Friday, June 13, 2008

How to Talk to People About Important Things

It is one thing to talk to people about, well, nothing. . . to make small talk. It is another thing all together to talk about important things. How do you go about finding out what other people really think? How do you go about surfacing opportunities where the Good News might not only be heard, but be appreciated?

Again, there may be countless ways, but I am going to share only the easiest: QUESTIONS! That's right, questions. Simply ask more questions. Follow up the questions you ask when getting to know them (see yesterday) with better questions. These questions fall into three basic categories:

  • Permission Questions: If you are going beyond finding where someone is F.R.O.M. you will want to tread lightly. You can tread lightly by simply asking permission to go farther. "Do you mind if I ask you what you like about that?" or "Would it be alright if I told you what that has meant to me?" or "If you don't mind my asking, why do you believe that?" Permission questions simply make you a polite and respectful sharer of good news.
  • Poisonous Questions: Poisonous questions are not designed to create a crisis immediately. They are not designed to be confrontive. A poisonous question is one which lodges in someone's mind and give them reason to consider eternal and important things. It might be something like, "Yes, but is that really what you want out of life?" or "Don't you have to sell your soul for that kind of job? Will it really make you happy?" or "Is your hope that you won't have to give an account to God really worth the risk?" Poisonous questions don't preach, but as they say in Montana, they simply 'salt the oats.'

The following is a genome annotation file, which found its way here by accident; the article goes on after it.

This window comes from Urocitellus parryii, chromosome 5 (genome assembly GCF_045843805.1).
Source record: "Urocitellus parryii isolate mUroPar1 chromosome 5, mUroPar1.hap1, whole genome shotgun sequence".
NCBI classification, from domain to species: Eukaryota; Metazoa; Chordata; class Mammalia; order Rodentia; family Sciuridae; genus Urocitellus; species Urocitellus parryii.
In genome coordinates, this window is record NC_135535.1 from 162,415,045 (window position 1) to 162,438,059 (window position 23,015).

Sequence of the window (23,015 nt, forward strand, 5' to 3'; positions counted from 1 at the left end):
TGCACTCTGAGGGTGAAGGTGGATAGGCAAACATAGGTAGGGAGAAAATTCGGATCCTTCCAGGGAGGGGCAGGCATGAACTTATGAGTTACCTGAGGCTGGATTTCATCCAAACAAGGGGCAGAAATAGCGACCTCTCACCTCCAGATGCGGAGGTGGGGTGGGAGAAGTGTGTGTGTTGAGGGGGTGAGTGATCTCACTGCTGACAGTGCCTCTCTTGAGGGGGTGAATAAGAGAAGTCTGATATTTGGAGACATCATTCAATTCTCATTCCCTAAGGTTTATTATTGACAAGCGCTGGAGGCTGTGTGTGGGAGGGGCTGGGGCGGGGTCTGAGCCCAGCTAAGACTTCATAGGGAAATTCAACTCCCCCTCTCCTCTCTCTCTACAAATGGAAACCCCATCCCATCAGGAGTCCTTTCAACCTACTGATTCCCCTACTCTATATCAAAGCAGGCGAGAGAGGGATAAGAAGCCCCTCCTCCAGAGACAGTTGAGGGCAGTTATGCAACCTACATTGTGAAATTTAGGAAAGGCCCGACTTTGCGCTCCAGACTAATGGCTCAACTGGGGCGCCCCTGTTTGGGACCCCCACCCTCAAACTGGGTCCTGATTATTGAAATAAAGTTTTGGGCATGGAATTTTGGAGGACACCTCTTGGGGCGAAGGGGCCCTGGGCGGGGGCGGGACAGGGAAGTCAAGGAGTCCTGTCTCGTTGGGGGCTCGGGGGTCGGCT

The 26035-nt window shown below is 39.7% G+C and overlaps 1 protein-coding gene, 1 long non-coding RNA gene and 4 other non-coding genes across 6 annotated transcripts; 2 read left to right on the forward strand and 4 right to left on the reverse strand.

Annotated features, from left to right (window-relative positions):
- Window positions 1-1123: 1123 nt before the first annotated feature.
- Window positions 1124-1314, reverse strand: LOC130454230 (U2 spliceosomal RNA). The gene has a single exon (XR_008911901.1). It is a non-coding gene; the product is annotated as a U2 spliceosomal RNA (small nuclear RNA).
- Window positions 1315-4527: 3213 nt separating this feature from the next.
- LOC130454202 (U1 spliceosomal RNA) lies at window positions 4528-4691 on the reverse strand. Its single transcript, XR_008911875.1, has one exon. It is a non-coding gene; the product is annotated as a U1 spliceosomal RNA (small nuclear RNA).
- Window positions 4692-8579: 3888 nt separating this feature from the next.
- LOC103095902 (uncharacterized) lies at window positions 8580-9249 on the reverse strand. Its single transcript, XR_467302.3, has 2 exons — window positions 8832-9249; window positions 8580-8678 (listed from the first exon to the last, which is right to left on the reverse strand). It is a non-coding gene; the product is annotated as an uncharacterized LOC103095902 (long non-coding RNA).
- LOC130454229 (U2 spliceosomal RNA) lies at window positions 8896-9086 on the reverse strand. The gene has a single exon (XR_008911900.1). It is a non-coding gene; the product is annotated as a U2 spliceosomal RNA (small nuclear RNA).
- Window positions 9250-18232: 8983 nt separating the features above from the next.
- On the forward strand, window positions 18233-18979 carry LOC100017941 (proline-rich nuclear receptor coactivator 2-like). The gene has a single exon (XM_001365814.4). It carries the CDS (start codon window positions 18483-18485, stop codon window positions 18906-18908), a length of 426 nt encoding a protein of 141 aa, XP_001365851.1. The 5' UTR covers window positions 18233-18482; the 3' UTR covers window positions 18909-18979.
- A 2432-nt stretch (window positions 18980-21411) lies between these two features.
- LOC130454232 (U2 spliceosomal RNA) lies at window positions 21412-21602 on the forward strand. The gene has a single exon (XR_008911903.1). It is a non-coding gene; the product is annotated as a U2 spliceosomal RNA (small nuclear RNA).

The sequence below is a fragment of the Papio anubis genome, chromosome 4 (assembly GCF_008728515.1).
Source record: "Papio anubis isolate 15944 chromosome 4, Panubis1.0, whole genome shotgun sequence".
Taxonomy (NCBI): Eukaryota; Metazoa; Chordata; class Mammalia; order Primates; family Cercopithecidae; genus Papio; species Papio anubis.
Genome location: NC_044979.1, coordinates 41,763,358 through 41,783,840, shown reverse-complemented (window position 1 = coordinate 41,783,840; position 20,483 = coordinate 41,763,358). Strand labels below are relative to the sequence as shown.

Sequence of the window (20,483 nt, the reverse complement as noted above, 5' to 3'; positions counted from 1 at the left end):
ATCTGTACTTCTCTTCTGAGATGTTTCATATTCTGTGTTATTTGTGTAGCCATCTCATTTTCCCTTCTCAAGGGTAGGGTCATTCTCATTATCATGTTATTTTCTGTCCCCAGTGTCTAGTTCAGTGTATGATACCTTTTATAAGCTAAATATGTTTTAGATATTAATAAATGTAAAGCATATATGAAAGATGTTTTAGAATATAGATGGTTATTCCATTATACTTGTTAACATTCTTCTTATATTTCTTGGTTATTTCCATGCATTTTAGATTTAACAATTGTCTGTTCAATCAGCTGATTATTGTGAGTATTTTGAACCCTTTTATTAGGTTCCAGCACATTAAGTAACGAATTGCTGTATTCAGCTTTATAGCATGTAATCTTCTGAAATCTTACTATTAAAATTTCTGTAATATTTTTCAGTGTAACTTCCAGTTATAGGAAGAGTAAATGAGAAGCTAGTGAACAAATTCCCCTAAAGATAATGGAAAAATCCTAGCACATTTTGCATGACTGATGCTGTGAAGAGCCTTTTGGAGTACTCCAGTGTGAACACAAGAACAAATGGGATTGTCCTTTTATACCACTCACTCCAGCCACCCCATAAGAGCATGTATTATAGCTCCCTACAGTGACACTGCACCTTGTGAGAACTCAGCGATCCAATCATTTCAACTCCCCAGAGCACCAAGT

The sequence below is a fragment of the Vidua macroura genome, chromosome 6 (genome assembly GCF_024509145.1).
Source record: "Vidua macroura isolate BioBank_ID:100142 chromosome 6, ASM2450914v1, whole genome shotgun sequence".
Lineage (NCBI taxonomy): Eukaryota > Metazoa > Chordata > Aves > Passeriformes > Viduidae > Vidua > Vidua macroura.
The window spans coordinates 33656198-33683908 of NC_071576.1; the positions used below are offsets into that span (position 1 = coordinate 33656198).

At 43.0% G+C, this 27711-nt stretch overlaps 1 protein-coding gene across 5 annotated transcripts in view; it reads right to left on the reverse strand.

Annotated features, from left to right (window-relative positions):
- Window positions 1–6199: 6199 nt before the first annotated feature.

• Progress Questions: A progress question comes when someone raises a serious question about your faith. Say, they can't go farther in your discussion because they believe in Evolution, or can't swallow the fact that 'a loving God would send people to hell.' You can stop all together, go home and cry, or you can ask a progress question. There are only a few varieties of this. You can ask, "What is it about this that makes you hesitate?" That will lead you to more substantial things to talk about. Or you can ask, "If I could provide an answer or solution to your problem that satisfied you, would you be willing to follow Christ?" This will tell whether it is a legitimate objection or one unconsciously designed to through you off track. If you need to find an answer you don't know, admit you don't know and make a plan to get back, but ask one more question first, "What would you consider an adequate solution?" This will help you know how to approach the solution.
These three types of questions are some of the best ways to not be preachy, but not be a coward about your faith either. Have fun!

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